I am very excited to introduce you to Laurie Wallin, Living Power Coach, adoptive mother, and featured guest on our radio show June 20 at 8PM EST, The Dynamics of Blended and Adoptive Families!
Grief is part of life. It comes with the end of a relationship, or of anything else enjoyable and familiar. Maybe a lost job, family move or a betrayal. Or, for those like me who live in blended families, grief is part of every day in our homes. My blended family was formed through adoption of two kids from foster care. Yours may have come in other ways, but however it came, blending families brings grief.
What do we grieve in blended families? One or more of the following:
Loss of our first family, even if it was dysfunctional or messy.
- Loss of the place we called home.
- Loss of the neighborhood we lived in.
- Loss of dreams. (Nobody dreamed their first family would fall apart. Or that the new one would have its own set of problems!)
- Loss of stability (or the perception of it) and the life we were familiar with.
People expect you to grieve the loss of a person you love. There are groups, books, and community support for that. But what about us as we grieve a loss many don’t understand? For me, it looked like this:
A well-meaning friend says, “You must be so HAPPY to have your new girls. How wonderful that you’re a family!”
I reply, smiling in obligation, “Yes. . .” While inside I’m thinking, Too bad my kids yell at me, beg me to see their “real mom” and tell me their life would be better with her. Every day.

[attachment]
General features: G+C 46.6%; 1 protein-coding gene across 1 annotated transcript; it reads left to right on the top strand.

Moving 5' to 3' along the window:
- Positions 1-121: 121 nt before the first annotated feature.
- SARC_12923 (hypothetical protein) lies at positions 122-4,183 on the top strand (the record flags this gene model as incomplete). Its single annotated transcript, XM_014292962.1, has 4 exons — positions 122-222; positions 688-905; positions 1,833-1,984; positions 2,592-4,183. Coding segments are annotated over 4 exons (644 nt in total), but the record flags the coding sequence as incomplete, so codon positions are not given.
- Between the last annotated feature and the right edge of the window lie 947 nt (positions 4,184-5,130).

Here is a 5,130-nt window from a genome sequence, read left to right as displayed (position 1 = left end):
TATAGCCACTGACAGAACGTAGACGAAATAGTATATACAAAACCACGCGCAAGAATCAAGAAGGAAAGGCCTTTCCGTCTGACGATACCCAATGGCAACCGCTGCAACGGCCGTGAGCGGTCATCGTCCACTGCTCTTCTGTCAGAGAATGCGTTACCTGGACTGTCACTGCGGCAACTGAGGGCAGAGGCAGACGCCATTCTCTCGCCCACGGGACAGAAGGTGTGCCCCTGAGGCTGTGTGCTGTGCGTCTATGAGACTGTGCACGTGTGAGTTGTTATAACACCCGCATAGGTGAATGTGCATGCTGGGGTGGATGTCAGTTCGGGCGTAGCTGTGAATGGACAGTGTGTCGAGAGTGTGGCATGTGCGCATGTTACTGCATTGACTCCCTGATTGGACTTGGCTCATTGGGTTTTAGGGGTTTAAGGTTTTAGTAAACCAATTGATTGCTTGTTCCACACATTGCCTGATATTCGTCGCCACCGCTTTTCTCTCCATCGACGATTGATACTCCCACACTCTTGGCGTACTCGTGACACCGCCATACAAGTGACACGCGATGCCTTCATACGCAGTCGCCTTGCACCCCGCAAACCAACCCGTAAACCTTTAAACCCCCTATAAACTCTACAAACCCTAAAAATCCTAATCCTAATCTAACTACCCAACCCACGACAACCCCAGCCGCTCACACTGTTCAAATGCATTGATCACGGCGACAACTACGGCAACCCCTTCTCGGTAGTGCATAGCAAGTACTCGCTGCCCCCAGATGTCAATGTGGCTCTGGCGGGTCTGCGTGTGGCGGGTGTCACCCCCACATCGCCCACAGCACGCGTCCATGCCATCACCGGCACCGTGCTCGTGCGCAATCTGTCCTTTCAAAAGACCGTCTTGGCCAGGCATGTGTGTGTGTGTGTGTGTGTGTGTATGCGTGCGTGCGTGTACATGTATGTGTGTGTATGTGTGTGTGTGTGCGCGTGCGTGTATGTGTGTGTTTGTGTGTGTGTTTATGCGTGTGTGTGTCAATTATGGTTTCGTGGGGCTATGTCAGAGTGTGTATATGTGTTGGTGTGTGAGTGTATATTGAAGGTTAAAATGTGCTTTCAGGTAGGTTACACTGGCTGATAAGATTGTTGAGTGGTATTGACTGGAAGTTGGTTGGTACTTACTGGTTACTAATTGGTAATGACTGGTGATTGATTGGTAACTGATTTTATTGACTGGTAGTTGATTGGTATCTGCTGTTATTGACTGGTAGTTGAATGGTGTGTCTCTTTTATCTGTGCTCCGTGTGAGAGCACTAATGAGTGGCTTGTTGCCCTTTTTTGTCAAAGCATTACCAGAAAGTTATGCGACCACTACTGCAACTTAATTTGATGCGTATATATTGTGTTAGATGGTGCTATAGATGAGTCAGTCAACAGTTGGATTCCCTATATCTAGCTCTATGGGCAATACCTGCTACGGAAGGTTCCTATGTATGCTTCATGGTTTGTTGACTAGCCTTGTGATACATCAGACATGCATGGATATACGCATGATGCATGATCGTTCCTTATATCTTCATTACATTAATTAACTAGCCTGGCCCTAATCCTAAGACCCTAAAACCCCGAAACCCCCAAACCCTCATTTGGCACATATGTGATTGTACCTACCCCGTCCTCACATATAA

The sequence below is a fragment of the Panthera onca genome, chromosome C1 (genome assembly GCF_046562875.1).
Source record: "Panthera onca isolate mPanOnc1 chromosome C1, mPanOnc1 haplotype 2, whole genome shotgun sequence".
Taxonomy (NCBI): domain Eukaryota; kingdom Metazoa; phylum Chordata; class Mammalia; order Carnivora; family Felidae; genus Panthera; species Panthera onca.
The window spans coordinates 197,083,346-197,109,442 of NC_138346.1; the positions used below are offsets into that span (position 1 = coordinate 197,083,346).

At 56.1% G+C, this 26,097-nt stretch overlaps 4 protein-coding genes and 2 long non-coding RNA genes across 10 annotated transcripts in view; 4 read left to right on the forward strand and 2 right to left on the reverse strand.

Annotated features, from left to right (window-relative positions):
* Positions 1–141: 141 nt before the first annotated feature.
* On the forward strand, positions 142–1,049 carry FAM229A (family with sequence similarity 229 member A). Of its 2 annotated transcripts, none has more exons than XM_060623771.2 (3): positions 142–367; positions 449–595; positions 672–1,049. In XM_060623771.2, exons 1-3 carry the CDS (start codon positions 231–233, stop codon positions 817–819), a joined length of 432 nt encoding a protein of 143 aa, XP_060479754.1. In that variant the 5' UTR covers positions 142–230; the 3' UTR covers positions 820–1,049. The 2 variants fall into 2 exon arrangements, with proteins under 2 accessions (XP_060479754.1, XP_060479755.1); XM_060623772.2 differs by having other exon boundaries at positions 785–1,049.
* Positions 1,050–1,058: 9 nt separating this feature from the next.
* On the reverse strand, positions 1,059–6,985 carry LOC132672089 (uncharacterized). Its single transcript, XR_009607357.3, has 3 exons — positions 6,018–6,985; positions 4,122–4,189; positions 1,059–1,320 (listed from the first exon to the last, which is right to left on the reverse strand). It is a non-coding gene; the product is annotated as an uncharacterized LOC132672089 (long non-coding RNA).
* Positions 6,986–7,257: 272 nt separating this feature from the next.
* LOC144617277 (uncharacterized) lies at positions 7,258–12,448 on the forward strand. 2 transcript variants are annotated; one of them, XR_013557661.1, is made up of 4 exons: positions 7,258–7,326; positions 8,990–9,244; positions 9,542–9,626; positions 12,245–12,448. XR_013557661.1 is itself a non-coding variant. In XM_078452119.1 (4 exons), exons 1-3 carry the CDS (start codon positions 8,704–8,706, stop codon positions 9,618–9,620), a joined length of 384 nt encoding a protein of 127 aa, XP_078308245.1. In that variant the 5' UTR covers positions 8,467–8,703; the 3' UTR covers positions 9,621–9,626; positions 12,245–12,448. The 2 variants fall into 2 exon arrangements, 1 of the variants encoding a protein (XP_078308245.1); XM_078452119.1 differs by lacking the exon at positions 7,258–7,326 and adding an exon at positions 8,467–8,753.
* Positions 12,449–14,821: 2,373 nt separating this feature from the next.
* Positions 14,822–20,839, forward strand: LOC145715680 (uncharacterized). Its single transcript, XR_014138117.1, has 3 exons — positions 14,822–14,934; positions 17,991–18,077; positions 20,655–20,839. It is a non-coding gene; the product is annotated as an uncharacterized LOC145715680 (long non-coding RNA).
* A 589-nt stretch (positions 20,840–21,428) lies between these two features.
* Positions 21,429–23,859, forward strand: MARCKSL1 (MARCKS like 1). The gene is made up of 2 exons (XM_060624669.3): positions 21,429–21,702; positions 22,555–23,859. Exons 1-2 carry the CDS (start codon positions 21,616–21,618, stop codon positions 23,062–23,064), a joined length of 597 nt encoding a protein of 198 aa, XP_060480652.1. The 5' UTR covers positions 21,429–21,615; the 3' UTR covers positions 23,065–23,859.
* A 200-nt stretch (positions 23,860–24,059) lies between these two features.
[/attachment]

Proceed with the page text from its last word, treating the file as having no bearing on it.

Moments like those left me asking:
Why are my new kids treating me so badly? How come love is NOT enough in our family?
Turns out they were doing that because kids grieve too. And they’re no prettier about grieving than we are – in fact, it’s harder for them because they don’t have the words to express what they’re feeling like adults do. Instead, they do things like:
- Argue with us or their siblings over silly things
- Get aggressive about things that seem like no big deal
- Break trust with others by lying or stealing
- Become withdrawn or seek out destructive friendships
- Whine or complain of physical problems (stomach aches or headaches)
- Change their eating – eat a lot, hoard food, eat very little, get really picky
- Develop fears, worries or even phobias that affect their daily lives
Kids wear their grief feelings on their sleeves rather than telling us about it. And this adds one more grief to our pile of struggles as moms in blended families: we grieve their pain, and if we’re honest, we grieve the extra work it takes from us to be detectives and help our new kids. It’s even harder when we’re new as “mom” and we’re trying to get to know a young person who’s real life and character may be hidden behind the very ugly reality of grief.
The amazing – surprising – news is this:
When you support a child who’s grieving, you open the relationship to a deeper bonding than any developed through play and time’s passing alone.
To come alongside a child in their loss tells them something very important about you: You REALLY care about them. You respect them. You’re willing to love them through the ugliest moments in their lives. That kind of deep acceptance is a foundation for years of connection.